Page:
26 June 2020
A new PolicyBristol briefing brings together evidence from a range of research projects investigating strategies to reduce Hepatitis C transmission among people who inject drugs.
The briefing, “Cost effective tools to reduce the spread of the Hepatitis C virus in people who inject drugs”, brings together evidence from a number of research projects using a variety of research methods, including:
Worldwide, an estimated 71 million people live with Hepatitis C (HCV). Most new infections in the UK and other similar countries are amongst people who inject drugs. NHS England has set a target to eliminate HCV as a public health threat by 2025.
Matthew Hickman, Professor in Public Health and Epidemiology, University of Bristol, who led the research, said:
“It’s vital that local and national government have evidence on the effectiveness and cost-effectiveness of public health interventions, to justify investment and ensure key services are maintained. Our work shows that needle and syringe programmes in general and distribution of low dead space syringes are not only cost-effective but can also be cost saving in relation to prevention of Hepatitis C and HCV-related liver disease. We show also how changes to injecting equipment can be successfully implemented in practice, through co-producing health advice to services and service users.”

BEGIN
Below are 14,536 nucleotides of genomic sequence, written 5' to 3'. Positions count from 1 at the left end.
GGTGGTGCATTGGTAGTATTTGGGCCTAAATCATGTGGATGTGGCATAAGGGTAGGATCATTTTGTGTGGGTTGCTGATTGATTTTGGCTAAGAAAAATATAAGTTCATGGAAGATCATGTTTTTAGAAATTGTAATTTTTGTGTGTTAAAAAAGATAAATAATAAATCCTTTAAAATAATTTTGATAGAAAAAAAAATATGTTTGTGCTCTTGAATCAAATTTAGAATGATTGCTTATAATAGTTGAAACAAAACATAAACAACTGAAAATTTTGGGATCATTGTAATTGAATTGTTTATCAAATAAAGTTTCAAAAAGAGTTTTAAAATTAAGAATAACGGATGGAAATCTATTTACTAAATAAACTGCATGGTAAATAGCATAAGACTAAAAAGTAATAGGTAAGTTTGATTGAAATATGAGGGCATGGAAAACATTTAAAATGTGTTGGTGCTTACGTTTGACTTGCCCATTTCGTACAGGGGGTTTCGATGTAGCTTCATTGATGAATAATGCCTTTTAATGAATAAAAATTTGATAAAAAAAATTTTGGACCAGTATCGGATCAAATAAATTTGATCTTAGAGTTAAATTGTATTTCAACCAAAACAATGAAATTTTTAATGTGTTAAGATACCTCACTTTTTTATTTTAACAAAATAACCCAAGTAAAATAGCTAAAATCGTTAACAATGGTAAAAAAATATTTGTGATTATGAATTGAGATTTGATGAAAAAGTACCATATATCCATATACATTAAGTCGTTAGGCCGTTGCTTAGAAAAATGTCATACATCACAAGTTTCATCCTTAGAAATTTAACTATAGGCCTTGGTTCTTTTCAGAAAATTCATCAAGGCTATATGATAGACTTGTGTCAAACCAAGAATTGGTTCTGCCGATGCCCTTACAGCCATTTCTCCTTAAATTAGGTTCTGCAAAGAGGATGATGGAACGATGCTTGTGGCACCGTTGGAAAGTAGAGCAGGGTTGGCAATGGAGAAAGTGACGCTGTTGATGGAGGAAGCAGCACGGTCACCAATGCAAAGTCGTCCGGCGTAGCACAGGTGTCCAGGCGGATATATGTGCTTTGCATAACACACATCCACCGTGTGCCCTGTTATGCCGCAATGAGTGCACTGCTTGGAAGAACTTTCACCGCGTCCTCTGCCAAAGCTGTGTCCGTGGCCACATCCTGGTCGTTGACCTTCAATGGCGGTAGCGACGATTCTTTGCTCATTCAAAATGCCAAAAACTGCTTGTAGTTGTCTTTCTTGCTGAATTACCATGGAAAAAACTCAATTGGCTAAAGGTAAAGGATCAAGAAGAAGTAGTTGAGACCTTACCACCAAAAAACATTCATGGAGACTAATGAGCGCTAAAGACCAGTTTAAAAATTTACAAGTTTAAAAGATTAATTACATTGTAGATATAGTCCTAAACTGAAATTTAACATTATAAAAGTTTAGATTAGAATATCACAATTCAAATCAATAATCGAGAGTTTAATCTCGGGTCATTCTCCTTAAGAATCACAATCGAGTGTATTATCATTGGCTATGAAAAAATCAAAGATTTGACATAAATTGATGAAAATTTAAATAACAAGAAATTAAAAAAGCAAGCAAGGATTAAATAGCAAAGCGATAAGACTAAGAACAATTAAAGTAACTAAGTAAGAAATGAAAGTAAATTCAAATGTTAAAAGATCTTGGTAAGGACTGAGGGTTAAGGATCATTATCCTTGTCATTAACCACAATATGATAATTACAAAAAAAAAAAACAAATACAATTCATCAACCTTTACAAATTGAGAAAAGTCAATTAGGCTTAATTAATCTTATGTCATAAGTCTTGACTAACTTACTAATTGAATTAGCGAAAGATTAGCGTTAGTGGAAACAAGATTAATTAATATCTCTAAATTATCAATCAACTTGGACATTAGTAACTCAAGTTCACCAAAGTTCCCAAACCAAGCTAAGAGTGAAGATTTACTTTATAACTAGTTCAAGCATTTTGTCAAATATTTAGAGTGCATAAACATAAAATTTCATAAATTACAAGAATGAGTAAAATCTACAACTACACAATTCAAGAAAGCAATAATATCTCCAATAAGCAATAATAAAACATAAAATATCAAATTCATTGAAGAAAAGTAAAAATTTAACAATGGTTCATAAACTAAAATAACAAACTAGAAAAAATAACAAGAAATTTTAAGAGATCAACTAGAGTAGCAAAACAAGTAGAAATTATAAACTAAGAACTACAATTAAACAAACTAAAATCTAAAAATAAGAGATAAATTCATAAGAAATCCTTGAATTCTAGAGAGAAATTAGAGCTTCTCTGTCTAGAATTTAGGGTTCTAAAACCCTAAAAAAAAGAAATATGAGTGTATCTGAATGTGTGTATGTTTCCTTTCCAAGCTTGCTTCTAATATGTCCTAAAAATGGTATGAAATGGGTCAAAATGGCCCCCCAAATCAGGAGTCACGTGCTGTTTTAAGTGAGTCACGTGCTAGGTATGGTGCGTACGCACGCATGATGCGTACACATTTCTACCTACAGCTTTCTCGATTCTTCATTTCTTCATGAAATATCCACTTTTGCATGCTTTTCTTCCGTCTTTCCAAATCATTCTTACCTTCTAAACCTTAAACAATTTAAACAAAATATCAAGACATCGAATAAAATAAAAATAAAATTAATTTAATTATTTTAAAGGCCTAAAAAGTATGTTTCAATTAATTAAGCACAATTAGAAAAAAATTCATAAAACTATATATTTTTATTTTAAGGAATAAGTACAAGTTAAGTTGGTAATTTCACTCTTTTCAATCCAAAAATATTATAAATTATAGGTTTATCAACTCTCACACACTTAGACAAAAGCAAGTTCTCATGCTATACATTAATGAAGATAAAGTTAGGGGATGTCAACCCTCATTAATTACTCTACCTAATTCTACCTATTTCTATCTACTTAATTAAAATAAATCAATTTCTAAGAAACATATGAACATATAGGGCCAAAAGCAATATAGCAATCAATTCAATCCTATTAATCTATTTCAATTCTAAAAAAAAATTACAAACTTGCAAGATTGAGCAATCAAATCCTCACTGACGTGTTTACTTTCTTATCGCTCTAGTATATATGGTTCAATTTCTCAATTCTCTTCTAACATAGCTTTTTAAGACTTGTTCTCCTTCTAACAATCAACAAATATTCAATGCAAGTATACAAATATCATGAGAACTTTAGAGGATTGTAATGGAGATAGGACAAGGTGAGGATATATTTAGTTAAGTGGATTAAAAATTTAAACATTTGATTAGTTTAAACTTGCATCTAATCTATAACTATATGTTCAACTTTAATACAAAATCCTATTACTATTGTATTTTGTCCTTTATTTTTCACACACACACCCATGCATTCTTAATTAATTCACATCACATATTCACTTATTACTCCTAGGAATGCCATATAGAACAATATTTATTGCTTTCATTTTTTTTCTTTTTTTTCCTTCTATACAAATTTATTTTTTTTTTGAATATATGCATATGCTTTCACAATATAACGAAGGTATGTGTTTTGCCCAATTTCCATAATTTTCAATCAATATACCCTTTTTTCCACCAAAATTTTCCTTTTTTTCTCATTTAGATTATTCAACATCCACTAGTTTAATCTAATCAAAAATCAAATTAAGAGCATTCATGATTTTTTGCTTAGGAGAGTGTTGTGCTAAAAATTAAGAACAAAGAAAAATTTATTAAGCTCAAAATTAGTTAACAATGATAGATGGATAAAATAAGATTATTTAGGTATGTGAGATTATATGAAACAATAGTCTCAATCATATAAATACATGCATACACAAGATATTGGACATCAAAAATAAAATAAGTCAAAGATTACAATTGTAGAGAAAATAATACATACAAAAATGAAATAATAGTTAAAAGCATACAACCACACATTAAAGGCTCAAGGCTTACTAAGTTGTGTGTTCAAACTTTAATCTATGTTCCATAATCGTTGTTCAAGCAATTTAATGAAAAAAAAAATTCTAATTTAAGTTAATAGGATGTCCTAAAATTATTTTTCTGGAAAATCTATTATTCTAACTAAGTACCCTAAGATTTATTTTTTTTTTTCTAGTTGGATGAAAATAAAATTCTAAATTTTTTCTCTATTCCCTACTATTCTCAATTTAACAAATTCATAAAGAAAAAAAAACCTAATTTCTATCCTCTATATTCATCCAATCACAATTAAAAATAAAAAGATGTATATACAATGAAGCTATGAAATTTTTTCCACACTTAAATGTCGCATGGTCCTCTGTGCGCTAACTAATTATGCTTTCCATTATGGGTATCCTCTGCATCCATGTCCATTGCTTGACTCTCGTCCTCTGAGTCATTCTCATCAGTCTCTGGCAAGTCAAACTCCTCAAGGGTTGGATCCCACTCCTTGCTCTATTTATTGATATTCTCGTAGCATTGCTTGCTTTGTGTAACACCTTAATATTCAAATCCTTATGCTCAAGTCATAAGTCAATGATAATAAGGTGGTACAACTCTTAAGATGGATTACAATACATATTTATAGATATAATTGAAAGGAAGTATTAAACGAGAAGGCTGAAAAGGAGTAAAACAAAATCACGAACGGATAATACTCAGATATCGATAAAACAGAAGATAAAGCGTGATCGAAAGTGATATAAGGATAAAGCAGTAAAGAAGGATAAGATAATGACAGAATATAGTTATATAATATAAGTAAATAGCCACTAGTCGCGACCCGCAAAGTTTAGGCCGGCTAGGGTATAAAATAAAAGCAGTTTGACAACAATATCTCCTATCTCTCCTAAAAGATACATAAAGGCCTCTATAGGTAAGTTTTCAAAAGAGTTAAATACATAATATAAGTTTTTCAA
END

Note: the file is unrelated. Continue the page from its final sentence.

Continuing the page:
The policy report outlines the key findings and implications of the research for policy makers, which include:
If you would like to find out more about this research or discuss the implications, please contact Dr Clare Thomas, Research Fellow in the National Institute for Health Research (NIHR) Health Protection Research Unit in Behavioural Science and Evaluation, University of Bristol and the NIHR Applied Research Collaboration West (firstname.lastname@example.org).
PolicyBristol is hosting a webinar: “Drugs, data, harm reduction and human rights” on 2 July from 2pm to 4pm. Register via Eventbrite